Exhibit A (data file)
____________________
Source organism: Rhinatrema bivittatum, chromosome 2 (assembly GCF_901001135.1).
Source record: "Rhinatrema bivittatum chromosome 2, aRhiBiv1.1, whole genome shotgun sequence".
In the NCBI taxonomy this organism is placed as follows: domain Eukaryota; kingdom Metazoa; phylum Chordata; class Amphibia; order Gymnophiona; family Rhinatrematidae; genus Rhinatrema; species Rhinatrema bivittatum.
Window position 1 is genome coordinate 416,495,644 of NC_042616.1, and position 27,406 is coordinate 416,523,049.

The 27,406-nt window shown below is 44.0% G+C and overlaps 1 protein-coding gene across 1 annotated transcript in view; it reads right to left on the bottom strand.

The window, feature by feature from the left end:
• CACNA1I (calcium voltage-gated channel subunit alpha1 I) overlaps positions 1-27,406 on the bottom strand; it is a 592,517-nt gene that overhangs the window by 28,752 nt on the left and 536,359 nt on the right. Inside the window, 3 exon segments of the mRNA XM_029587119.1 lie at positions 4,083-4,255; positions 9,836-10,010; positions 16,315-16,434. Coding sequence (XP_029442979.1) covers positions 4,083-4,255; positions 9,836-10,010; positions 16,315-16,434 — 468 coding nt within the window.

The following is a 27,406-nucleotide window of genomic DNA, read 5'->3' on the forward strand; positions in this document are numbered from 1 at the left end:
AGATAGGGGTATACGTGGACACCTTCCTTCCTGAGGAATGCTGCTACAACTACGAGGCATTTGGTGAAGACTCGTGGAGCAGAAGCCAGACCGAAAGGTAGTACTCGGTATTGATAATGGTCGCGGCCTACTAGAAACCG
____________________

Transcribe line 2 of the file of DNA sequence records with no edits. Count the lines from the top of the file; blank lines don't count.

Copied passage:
Source record: "Rhinatrema bivittatum chromosome 2, aRhiBiv1.1, whole genome shotgun sequence".